On violence

I am terrified of white people. I usually don’t let anyone know this because I’m hoping that my Amazonian stature coupled with the “angry black woman” trope will keep me safe enough to get away before some white person remembers that the cops work for them & makes the call that may end my life (be that figuratively via a prison stint or literally at the end of the barrel of one of their firearms). The threat of physical violence, the black person’s only resort in a system with zero institutional protections for us, then becomes a double-edged sword for me. On the one hand it is all that leaves me with any semblance of safety, on the other hand my reliance on it allows me to be more easily painted as savage, dangerous, and deserving of the very violence I am desiring to escape.

I don’t think I’m the only one who feels this way. We impotently use our physical strength as measures of power our whole childhood. We are trained to understand that our fists and strength are all we have. The ghettos and schoolyards are our training grounds. A hierarchy is created with the weakest at the bottom and the strongest at the top. A Deebo runs every hood and as long as you believe your hood is the end of the world (and for so many of us it truly is) then Deebo runs the world. Wit, cleverness, and charm take a backseat to “real” power, tools used by the physically weak to survive along the margins, just to get along.

How natural then, that these very traits of wit, cleverness, and charm should be the things that eventually soften the white heart in favor of us. The white world opens up for a black person who knows how to survive without their fists and we soon realize that our hoods weren’t the end of the world after all. We even go so far as to lambast the Negro who would choose violence, as though there were no other options (as though we wouldn’t have chosen violence if we were stronger). And why shouldn’t we attack them? Our histories are stained with the trauma of their aggressions against us. We wholeheartedly welcome a life without fear; we encourage the like-minded to join our ranks.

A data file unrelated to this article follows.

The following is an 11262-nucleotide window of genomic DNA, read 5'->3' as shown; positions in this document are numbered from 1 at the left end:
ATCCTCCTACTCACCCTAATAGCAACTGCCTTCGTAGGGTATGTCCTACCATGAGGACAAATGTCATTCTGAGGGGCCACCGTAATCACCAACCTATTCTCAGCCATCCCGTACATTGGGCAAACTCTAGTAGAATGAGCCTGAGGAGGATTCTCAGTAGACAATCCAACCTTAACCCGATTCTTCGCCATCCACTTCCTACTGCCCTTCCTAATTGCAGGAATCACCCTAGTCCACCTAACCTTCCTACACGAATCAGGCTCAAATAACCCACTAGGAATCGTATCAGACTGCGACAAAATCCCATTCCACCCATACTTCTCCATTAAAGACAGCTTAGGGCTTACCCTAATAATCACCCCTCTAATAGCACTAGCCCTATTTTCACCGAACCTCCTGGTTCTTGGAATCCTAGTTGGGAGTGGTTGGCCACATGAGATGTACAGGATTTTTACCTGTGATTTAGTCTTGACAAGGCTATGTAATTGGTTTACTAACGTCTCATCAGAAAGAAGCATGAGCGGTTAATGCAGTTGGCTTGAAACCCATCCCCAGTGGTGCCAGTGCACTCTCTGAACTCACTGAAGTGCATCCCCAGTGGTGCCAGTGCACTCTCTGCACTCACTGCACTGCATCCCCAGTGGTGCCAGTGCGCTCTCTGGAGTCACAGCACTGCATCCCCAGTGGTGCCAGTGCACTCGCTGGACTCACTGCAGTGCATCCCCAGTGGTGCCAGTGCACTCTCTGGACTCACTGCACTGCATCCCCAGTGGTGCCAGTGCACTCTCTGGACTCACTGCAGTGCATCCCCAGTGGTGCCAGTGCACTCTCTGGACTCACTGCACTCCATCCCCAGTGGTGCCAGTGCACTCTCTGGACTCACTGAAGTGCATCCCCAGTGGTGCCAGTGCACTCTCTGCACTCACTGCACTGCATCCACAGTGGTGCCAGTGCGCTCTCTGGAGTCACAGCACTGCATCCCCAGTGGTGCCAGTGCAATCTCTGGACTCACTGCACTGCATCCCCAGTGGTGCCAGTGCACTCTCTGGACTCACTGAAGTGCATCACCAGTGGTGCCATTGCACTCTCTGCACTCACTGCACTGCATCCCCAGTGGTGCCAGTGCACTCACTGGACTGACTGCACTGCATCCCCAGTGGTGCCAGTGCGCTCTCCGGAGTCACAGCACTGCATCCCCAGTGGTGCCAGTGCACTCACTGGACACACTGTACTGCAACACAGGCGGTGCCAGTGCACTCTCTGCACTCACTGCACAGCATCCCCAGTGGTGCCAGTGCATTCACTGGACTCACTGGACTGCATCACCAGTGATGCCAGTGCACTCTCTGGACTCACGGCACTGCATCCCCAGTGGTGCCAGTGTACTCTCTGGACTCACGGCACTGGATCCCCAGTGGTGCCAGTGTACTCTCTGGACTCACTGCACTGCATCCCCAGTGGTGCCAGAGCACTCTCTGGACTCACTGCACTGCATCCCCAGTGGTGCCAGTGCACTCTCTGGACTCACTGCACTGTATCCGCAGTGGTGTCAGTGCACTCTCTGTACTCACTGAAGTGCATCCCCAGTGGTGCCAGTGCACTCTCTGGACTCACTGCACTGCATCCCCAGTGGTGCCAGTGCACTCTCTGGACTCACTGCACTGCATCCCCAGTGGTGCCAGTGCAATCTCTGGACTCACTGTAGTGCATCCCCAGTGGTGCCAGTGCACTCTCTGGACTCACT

Until one day, after the high starts to pass, after the novelty of feeling like you’re no longer at the bottom rung of some fucked up social system you never wanted to be a part of starts to wear off, you begin to notice things. Little things at first. A strange look of anticipation as you speak, and that vague look of surprise when your done. The flash of fear when you raise your voice a little or sometimes even when you stand up too fast. The odd way people can completely ignore you gesturing to them on the street or in a public place, like they don’t see you until you’re right up on them. But they did see you all along. “Oh, I thought you were someone else.”

Then there’s the rage. That terrifying unbridled rage when one of “those people” gets out of line. That OJ Simpson trial rage. That backwoods, good ol’ boy, plantation ass rage. That lynch mob shit that makes you remember who you are so fast that you get out of breath. And in the middle of it all, they’ll reassure you that you’re a good one of those people, they don’t mean all of those people are like that after all.

You suddenly realize that you’re somebody’s pet Negro and you’re just as in danger as any other black person, not because you’re violent, but because of your proximity to whiteness. Because you’re there next to them & at the end of the day, no matter how witty and clever and charming you are you’re just another Deebo to them.



One comment on “On violence”
  1. The Alchemist says:

    I thought most violence against Black women came from Black men?

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